@HamletEJ wrote an article about user interfaces and how they can help or hurt your game play. While I use this blog as a collection of information/sources I admit I’m not the best communicator. Here’s a link to his blog post. Hopefully it succeeds where I might have failed to communicate how a user interface affects game play.
Raid Awareness is a Learned and Practiced Skill
There are several ways to quickly find out who has threat using the default UI without having to pay attention to a threat meter or threat percentage number on the target frame.
Red shows tanking threat. Green shows not actively tanking.
Tanking threat is highlighted in red. Nameplates increase in size to show transitioning threat and nearing potential tank change.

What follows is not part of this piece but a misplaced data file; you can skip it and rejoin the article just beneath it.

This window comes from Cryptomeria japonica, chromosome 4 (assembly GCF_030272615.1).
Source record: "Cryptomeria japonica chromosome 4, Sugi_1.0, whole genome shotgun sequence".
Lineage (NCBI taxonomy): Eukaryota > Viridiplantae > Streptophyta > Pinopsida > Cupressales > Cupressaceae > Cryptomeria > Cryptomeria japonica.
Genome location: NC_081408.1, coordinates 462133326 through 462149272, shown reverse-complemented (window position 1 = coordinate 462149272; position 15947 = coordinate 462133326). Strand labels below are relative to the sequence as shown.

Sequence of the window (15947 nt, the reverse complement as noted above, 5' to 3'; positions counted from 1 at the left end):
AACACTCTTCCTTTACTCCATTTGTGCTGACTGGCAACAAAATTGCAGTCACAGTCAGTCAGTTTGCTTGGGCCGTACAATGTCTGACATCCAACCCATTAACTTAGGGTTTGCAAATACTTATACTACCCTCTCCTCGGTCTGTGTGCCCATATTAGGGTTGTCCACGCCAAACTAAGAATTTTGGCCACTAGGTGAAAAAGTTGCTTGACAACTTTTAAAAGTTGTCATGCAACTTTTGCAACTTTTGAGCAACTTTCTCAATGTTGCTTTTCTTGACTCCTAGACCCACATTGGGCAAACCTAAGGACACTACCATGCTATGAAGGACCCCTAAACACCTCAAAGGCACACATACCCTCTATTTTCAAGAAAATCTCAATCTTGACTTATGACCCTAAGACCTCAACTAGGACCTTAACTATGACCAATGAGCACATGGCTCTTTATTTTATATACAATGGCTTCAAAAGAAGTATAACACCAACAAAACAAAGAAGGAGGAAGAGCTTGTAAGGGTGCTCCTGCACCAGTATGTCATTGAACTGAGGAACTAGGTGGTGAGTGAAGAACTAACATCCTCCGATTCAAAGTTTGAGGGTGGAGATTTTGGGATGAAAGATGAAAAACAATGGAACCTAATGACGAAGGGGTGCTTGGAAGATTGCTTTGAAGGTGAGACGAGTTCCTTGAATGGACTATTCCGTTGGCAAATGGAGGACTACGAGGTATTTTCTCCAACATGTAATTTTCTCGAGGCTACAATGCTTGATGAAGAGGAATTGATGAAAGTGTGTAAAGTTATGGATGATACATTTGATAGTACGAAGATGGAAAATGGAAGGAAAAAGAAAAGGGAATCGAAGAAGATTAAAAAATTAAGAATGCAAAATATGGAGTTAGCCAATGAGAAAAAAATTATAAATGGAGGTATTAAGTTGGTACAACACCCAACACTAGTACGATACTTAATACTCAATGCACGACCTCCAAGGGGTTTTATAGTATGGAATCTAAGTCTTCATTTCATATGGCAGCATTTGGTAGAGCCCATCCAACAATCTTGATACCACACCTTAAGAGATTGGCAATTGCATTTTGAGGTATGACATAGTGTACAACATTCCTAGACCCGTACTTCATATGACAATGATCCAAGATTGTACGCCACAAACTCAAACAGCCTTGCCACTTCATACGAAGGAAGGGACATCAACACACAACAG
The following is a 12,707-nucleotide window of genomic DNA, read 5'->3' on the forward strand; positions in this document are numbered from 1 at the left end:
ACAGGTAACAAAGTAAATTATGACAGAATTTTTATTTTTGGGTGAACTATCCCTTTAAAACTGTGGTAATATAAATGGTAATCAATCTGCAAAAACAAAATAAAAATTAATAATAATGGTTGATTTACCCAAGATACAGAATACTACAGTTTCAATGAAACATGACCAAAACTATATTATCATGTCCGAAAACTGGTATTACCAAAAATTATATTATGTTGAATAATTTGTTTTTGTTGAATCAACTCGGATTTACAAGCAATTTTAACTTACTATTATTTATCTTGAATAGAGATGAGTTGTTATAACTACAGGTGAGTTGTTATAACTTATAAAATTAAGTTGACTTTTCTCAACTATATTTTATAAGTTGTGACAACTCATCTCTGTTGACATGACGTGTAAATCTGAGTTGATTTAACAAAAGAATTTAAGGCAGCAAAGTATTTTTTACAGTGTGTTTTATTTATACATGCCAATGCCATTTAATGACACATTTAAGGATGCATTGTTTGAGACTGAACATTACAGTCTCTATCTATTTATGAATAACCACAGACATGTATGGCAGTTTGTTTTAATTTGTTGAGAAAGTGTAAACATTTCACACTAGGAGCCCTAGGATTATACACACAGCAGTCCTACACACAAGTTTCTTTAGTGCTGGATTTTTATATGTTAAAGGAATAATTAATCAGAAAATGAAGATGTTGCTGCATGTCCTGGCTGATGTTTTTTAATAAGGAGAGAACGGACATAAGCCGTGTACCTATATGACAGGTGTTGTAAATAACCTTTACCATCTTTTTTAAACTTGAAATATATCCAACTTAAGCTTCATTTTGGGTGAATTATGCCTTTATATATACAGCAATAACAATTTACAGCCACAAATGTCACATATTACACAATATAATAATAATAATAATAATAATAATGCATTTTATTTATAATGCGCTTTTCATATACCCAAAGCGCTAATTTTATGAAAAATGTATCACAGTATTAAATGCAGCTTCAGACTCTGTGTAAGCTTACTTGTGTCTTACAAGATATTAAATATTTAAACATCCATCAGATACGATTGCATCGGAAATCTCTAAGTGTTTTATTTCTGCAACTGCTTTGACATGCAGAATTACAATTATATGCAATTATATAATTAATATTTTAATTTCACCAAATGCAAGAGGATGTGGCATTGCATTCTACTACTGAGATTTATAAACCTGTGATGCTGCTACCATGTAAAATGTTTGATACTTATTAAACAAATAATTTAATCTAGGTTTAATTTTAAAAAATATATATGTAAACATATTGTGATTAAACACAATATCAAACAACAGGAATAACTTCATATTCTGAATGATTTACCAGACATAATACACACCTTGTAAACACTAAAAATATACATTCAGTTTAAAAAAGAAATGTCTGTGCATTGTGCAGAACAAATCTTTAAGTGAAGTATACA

The absence of the red highlight on this nameplate signifies no tanking threat.
A red highlight around a player frame only shows the player is actively tanking something. While tanking multiple enemies this will go red with 1 or 101 enemies being tanked.
Red highlights on the target frame show tanking threat. Yellow highlights show transitioning threat and a possible tank change. The absence of a red or yellow highlight display a lack of transitioning (yellow) or tanking (red) threat.
Raid frames allow the red tanking threat highlight. Here Koshiba is tanking while Prune is not.
The raid profiles setup in the Blizzard interface menu system and all the settings to achieve the raid frames becoming useful for tanking threat.